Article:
“That the Main Store of Arms Ammunition &ca are kept in Huntington That one Frederick Hudson a Captn of a Tory Company on Long Island had lately brought a very large quantity of Goods from New York and also one Henry Herrick of South hampton.

“That Edmund Fanning had Agreed with some Shoe Makers in Easthampton to make 3 or 400 pair of Shoes for the Ministerial Army Saying that the Rebels had taken a Considerable Number from them and that they were almost Barefooted.

“That one Morison of Long Island had Bought and was buying a Number of Vessels in Order to Carry Grain and Hay &ca from the end of Long Island to New York Saying it were wanted much.

“That South and East Hampton had Unanimously Agreed not to turn out men for the Ministerial army but said they were Obliged to Comply with their unRighteous Measures.

“That it was his Opinion that a small Number of Men Would be Able to take and Destroy the Nests of Pirates upon the Island” (DLC:GW).

The second letter to Sackett was from a “Mr Talmage,” who may be Ens. Samuel Tallmadge of the 4th New York Regiment, who wrote to say that he had “received Intelligence from Long Island by one John Clarke that there were no Troops at Satauket, but part of two Companies at Huntington and one Company at Oyster Bay—That the said Clark Saw the Companies at Huntington that the Militia of Suffolk County was Ordered to Meet on the 16th Feby in Order to be drafted for the Ministerial Service but that they were Determined not to Serve, however if their Services were Insisted upon; they were Determined to make their Escape in time.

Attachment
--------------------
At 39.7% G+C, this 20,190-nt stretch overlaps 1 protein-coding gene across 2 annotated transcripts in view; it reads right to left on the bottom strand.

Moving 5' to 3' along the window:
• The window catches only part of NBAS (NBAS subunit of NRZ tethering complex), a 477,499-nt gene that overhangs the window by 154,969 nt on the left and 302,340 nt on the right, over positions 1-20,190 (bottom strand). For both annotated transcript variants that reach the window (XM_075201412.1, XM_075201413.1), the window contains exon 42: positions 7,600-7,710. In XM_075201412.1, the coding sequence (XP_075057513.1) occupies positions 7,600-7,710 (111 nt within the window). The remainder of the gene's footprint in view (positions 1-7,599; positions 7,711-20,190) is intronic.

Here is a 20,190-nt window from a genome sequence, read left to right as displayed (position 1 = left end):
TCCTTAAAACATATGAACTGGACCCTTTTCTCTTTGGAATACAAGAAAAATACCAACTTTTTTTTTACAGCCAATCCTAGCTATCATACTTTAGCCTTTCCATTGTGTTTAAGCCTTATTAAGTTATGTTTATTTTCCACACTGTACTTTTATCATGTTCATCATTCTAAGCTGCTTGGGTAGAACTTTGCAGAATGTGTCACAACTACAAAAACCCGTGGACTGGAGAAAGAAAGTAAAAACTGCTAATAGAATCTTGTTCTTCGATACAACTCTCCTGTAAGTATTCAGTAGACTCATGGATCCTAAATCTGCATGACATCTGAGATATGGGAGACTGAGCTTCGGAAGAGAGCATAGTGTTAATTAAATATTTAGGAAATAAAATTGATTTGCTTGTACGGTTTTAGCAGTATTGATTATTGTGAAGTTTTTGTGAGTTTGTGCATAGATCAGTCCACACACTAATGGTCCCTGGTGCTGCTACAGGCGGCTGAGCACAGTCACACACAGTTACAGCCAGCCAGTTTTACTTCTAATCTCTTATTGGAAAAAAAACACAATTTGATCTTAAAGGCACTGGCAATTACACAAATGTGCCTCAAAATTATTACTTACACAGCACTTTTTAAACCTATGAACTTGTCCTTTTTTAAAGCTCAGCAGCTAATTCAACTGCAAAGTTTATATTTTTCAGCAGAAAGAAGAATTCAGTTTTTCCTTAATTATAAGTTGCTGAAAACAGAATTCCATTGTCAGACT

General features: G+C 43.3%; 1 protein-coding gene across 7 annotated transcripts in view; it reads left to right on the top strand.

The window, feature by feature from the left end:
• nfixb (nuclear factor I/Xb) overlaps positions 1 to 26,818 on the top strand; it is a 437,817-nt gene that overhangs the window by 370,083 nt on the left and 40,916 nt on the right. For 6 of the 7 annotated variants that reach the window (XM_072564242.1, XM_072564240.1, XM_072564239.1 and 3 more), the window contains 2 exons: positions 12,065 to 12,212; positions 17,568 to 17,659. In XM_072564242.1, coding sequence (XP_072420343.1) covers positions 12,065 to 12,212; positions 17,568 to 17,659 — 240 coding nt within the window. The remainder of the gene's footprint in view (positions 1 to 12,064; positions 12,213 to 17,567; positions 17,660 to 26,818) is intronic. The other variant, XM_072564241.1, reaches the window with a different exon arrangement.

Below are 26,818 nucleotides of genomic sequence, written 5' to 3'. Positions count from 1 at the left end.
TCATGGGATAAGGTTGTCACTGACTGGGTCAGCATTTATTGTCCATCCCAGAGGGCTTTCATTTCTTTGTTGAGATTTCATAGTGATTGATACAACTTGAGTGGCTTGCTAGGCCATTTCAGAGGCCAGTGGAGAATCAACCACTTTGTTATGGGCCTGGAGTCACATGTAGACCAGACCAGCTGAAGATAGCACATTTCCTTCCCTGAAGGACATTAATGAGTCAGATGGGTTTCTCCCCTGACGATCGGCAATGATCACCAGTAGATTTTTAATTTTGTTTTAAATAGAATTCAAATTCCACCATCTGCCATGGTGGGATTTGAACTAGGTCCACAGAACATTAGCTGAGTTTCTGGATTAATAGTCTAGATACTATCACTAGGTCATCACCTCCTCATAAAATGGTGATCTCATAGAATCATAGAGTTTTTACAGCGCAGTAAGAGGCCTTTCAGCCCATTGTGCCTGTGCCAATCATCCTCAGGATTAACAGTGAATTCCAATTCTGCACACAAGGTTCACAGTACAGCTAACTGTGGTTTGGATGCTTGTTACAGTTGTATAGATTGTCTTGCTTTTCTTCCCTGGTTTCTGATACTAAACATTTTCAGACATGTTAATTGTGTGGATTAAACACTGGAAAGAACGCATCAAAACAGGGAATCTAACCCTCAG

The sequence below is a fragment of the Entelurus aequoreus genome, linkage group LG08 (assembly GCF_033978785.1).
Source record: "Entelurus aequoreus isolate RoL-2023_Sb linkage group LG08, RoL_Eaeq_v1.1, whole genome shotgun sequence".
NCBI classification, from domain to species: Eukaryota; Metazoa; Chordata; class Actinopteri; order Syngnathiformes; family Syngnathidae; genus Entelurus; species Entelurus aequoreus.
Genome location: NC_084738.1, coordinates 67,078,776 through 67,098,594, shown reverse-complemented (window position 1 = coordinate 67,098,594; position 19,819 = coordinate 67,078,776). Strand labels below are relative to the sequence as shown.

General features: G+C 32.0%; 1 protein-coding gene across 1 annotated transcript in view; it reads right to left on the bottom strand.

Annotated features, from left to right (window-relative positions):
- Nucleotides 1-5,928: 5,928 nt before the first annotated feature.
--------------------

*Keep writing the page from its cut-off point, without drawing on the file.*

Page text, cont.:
“That there are but few who are not friendly to the Cause—That they had beat up for Volunteers in the Western part of the County but that only three had Inlisted” (DLC:GW).

4Duer is referring to his letter to GW of 28 Jan. 1777, in which he introduced Nathaniel Sackett.